William Shakespeare


Vakhtangov Theatre, Moscow
Director Rimas Tuminas

A successful anti-war play based on one of Shakespeare’s less popular productions

Russia has ordinary and academic theatres, the latter being of national importance. The Vakhtangov Theatre with its drama school is one of these, carrying on the traditions established by Evgeny Vakhtangov 87 years ago. It is the tradition of “the theatre of presentation” at the Vakhtangov which is in contrast with “the theatre of empathy” followed by the creators of the Moscow Art Theatre. Last year the Culture Ministry appointed a foreigner as the theatre’s director. The move created the same level of debate as when Dutchman Gus Hiddink was appointed head coach for the Russian football team. Rimas Tuminas studied directing in Russia, has directed numerous Russian classics and possesses a style and manner similar to that of the Vakhtangov Theatre. However, far more important is that Tuminas, like many other directors from the Baltic States, has always worked at the junction of two cultures – Russian and Western. He is sensitive towards the themes that are common to everyone, and his stage language is as universal as Esperanto.

At the Vakhtangov Theatre Tuminas chose one of the least popular and unsuccessful plays by Shakespeare and made an outstanding production about war. On stage Tuminas reveals a tragedy from the age of decadence. The Trojan War has been going for several years; a tiny piece of the Apple of Discord remains. Helen has grown fat and arouses only disgust; duty has degenerated into stupidity, heroism has turned into vanity. The theme of Troilus and Cressida stands out against such a backdrop: it is a performance within a performance. The actors play their roles as if untouched by the global decadence around them, like Romeo and Juliet unable to see that the person bringing them together, Pandarus, is not Lorenzo the monk, but a vulgar go-between. The love of these young people is the last hope for a dying world. In comparison with Cressida’s betrayal, so quick and anxious, the death of Romeo and Juliet is a happy, fairy-tale ending.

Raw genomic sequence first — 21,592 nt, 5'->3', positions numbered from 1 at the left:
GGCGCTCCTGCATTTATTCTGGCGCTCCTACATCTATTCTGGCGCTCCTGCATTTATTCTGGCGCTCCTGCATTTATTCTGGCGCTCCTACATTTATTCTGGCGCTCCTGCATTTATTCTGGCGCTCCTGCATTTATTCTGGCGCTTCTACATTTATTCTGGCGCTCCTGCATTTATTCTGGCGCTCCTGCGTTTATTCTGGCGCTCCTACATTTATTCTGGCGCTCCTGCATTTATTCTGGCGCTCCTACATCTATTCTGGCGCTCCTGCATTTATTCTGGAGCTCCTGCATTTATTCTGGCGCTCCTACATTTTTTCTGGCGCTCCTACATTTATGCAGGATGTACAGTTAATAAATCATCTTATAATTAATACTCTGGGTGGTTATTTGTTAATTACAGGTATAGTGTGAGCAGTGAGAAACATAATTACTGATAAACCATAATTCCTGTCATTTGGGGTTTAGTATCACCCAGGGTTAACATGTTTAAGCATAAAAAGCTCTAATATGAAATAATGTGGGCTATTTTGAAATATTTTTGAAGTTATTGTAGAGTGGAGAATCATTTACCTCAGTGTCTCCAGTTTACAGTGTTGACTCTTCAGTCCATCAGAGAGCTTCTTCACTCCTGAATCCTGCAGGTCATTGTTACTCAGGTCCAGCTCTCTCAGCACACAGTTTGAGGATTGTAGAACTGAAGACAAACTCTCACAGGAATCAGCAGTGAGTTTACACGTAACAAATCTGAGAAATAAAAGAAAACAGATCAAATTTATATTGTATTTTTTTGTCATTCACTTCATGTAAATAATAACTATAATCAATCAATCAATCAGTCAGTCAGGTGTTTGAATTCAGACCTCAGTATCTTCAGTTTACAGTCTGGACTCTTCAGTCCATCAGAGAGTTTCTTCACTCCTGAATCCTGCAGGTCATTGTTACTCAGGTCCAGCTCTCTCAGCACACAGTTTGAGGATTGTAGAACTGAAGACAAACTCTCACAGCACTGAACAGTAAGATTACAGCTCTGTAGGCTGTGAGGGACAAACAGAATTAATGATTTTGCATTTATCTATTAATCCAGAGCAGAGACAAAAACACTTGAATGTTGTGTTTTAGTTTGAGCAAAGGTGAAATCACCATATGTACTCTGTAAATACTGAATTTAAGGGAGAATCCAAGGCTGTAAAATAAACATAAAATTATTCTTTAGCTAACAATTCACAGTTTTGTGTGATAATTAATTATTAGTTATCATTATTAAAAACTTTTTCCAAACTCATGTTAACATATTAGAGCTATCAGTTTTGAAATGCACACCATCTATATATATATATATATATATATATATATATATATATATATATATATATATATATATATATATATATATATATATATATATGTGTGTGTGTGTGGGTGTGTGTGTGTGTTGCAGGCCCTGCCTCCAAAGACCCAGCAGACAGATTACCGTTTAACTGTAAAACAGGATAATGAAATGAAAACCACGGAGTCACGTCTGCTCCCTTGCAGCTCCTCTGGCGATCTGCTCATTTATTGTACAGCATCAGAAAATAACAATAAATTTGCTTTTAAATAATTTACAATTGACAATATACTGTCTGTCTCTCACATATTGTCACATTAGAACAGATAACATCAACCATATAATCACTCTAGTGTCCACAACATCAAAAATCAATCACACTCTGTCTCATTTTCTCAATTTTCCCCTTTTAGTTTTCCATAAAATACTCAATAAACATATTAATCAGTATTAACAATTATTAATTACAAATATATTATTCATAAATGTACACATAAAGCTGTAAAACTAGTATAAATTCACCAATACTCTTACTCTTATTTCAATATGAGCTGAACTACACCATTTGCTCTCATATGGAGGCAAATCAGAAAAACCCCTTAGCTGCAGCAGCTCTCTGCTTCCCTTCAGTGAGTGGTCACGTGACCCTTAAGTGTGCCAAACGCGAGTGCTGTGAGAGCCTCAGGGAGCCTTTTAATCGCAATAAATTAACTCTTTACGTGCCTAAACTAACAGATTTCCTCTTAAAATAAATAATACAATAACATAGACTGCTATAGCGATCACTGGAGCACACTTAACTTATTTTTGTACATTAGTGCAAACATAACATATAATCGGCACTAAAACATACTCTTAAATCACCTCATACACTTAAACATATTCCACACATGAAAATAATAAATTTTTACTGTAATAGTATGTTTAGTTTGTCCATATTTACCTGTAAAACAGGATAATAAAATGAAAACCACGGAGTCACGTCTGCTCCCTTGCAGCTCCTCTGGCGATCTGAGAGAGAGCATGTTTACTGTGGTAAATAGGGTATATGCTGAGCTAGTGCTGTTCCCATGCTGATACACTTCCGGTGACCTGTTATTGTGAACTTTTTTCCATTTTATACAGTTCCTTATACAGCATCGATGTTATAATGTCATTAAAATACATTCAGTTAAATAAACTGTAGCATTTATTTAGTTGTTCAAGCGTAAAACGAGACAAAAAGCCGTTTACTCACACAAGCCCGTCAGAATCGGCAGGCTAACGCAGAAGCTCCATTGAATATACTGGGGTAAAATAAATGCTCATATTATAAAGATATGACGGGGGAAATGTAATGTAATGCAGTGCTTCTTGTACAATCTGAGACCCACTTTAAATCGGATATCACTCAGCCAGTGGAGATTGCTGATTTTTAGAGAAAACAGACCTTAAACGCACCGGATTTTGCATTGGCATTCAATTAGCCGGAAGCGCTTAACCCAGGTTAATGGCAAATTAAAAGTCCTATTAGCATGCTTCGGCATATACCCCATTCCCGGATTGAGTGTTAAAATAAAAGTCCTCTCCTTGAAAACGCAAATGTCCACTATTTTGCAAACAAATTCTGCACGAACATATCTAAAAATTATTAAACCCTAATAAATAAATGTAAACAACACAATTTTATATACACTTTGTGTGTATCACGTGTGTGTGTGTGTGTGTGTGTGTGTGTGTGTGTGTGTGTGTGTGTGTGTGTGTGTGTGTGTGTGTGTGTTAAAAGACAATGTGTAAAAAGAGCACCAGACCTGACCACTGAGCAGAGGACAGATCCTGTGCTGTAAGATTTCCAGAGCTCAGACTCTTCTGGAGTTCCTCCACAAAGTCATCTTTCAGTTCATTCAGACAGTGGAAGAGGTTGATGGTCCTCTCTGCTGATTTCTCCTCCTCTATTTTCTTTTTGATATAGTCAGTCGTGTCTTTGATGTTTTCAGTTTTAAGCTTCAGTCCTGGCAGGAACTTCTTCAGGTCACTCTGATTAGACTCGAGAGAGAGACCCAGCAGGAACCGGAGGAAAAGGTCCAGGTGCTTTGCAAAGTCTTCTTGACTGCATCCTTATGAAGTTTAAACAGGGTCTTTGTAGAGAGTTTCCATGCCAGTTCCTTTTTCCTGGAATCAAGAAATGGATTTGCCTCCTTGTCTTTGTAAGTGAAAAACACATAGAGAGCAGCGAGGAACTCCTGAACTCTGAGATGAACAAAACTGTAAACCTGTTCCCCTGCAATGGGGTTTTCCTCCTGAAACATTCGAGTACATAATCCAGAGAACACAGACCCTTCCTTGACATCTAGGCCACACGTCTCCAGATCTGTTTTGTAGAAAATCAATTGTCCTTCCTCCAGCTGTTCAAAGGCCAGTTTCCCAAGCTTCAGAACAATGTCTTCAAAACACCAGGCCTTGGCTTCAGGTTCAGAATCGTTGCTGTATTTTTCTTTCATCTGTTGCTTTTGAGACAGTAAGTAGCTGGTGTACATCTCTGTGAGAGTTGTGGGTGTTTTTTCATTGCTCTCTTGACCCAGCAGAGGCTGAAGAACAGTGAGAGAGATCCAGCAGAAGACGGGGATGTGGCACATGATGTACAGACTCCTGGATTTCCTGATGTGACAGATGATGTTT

Elena Kovalskaya

It appears as if the director has not added anything to the play, but the bulky and ungainly text is transformed into an elegant farce. With the help of the actors, who remember for the first time in many years the taste of a bright, carnival, almost circus-like production he creates a freak show worthy of Goya’s envy. […]

In the production by Tuminas like a baroque painting, the picture leaves the frame. Showing the degeneration of human emotions, the director touches upon the theatre itself where actors are no longer capable of playing high passion. In fact all the characters have two roles: not just as actors in a Shakespeare play, but playing competing comedians imitating Shakespeare. In the final curtain call there is almost a scuffle as the grinning actors jostle each other and grab flowers from the audience.[…] This final comedy is evidence that the Vakhtangov actors are still in excellent form. At least a dose of Mr. Tuminas has done them a power of good.

Alla Shenderova,

Tuminas is one of the chosen few, who has a 100% pure director’s blood running through his veins: he inspires the stage, fills it with his determination and artistic intelligence, turning the performance into a distinct world.

From the very first moment of Troilus and Cressida you feel yourself in a field of attraction of its long stringy, ailing atmosphere. The poisoned air little by little, virtually unnoticed invades you like the noise of waves that evenly, ceaselessly accompany the entire play.
The director’s nauseating burlesque energy multiplied by the comedy of Shakespeare’s words is covered by a grey and dusty battlefield. And nothing, not even love, and no one, not even the lovers, are able to avoid its noxious dust which makes everything meaningless.

Alyona Karas,
RG (Rossiskaya Gazeta)